Fume Hood Usage Guide: Variable Air Volume Hoods ("Phoenix" System)

Per Cal-OSHA regulations, users of hoods must be trained on use of their fume hood. Attendance at one of the live or on-line lab safety orientations described below on the “UC Policy on Laboratory Safety Training” page satisfies that requirement. The information on this page should also be read by all hood users and is posted on campus hoods for easy reference.

  • Variable Air Volume (VAV) hoods — unlike a standard hood above — automatically adjust the face velocity to stay within recommended safe work levels (~ 100 ft./min). A VAV hood is easily distinguished by the gray control box on the hood – pictured below.
  • If the low-flow alarm engages, lower the sash until the alarm stops. DO NOT over-ride the safety alarm by permanently engaging the "Mute" or "Emergency" button (e.g., with tape). If your hood is consistently alarming call EH&S (805.893.4899).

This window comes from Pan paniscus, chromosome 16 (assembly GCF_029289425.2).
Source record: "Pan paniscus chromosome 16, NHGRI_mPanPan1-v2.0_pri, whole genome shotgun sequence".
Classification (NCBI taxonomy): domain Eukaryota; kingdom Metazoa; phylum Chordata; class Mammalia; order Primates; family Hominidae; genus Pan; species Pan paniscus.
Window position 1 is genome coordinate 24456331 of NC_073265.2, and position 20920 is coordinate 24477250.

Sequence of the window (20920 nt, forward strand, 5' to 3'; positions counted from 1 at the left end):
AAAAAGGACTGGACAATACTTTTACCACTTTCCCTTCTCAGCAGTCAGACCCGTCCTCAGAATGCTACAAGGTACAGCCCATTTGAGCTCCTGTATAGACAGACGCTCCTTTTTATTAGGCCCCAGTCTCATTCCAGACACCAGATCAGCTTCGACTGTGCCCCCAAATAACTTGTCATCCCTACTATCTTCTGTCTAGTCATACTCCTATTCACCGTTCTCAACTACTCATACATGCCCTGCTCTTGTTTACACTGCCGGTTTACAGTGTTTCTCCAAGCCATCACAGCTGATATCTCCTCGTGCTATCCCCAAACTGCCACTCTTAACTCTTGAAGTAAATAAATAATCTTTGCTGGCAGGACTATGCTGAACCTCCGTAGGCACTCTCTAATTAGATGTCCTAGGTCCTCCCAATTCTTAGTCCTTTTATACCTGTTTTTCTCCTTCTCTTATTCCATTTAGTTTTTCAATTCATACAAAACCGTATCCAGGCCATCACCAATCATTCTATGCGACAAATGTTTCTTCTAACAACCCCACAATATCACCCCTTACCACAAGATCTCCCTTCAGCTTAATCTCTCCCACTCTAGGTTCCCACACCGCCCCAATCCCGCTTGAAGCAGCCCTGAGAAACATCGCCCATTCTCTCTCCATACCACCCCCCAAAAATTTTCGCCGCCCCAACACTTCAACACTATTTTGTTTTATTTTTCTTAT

• Always work with the sash at or below the level of the red arrow sticker (below), because, if most bldg. sashes are raised, this will generate a hood alarm, and at your neighbor’s hood, due to the limited capacity of your building’s ventilation
  • A lowered sash protects you against airborne chemicals and incidents better than at sash full open.
  • The lower the sash, the greater the energy conservation – lower sash when not in use
  • Store only the minimum of equipment and chemicals in your hood because:
    • Excess materials block air flow into the slots at back of the hood. Permanent equipment should be raised on a stand to allow the air flow into the lower slot.
    • Most lab fires/explosions occur in hoods. Minimizing chemical volumes will reduce the chances of a small accident escalating into a large one.
  • Always work at least 6 inches inside the hood to maximize hood capture efficiency.


Phoenix Controls fume hoodfume hood indicating arrows